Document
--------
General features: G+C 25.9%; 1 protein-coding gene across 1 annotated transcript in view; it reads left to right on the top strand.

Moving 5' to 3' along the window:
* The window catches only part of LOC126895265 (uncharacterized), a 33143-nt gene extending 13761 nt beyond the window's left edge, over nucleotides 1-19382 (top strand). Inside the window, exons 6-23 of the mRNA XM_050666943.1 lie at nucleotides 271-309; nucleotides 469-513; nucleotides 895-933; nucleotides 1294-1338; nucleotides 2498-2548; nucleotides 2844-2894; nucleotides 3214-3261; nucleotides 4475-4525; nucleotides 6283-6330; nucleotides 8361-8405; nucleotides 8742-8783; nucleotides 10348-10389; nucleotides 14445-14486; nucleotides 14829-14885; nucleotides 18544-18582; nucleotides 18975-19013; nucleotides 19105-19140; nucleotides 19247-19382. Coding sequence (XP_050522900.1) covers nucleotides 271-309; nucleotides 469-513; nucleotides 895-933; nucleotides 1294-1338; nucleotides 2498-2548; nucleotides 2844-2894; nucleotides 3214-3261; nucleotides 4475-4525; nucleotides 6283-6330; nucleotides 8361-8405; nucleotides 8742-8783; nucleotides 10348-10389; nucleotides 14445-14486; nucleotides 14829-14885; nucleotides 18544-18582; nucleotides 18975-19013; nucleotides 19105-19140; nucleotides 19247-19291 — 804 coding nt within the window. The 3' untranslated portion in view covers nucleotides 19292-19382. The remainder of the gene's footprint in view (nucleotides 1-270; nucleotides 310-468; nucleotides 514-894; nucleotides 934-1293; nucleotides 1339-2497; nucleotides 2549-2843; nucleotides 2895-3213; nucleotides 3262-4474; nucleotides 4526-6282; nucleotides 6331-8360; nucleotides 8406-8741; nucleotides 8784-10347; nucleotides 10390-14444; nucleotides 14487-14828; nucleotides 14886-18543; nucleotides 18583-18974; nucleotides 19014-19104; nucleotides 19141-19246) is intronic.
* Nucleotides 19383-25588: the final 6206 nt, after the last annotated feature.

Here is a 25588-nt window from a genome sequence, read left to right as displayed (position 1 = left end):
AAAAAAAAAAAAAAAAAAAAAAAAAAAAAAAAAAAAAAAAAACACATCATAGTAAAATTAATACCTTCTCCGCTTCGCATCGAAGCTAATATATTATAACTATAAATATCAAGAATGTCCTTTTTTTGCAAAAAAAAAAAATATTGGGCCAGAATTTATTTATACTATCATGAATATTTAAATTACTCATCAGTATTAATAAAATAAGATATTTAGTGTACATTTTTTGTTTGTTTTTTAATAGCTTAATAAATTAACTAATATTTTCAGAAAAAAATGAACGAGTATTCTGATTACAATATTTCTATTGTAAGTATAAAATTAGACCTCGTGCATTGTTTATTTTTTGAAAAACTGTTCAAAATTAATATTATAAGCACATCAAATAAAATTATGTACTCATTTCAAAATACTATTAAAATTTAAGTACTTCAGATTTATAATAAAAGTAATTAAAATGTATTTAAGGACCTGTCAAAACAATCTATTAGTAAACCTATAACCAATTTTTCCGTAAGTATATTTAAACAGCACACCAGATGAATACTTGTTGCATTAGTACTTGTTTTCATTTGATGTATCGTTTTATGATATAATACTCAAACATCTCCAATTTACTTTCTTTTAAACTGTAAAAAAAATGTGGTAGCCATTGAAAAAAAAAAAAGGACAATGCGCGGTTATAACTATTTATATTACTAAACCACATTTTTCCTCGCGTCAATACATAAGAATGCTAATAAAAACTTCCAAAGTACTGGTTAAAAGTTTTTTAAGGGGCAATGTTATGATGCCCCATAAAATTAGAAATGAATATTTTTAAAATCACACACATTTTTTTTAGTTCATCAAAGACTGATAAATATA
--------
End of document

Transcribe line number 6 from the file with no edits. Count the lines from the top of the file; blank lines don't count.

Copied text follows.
AAAAAAAAAAAAAAAAAAAAAAAAAAAAAAAAAAAAAAAAAACACATCATAGTAAAATTAATACCTTCTCCGCTTCGCATCGAAGCTAATATATTATAACTATAAATATCAAGAATGTCCTTTTTTTGCAAAAAAAAAAAATATTGGGCCAGAATTTATTTATACTATCATGAATATTTAAATTACTCATCAGTATTAATAAAATAAGATATTTAGTGTACATTTTTTGTTTGTTTTTTAATAGCTTAATAAATTAACTAATATTTTCAGAAAAAAATGAACGAGTATTCTGATTACAATATTTCTATTGTAAGTATAAAATTAGACCTCGTGCATTGTTTATTTTTTGAAAAACTGTTCAAAATTAATATTATAAGCACATCAAATAAAATTATGTACTCATTTCAAAATACTATTAAAATTTAAGTACTTCAGATTTATAATAAAAGTAATTAAAATGTATTTAAGGACCTGTCAAAACAATCTATTAGTAAACCTATAACCAATTTTTCCGTAAGTATATTTAAACAGCACACCAGATGAATACTTGTTGCATTAGTACTTGTTTTCATTTGATGTATCGTTTTATGATATAATACTCAAACATCTCCAATTTACTTTCTTTTAAACTGTAAAAAAAATGTGGTAGCCATTGAAAAAAAAAAAAGGACAATGCGCGGTTATAACTATTTATATTACTAAACCACATTTTTCCTCGCGTCAATACATAAGAATGCTAATAAAAACTTCCAAAGTACTGGTTAAAAGTTTTTTAAGGGGCAATGTTATGATGCCCCATAAAATTAGAAATGAATATTTTTAAAATCACACACATTTTTTTTAGTTCATCAAAGACTGATAAATATA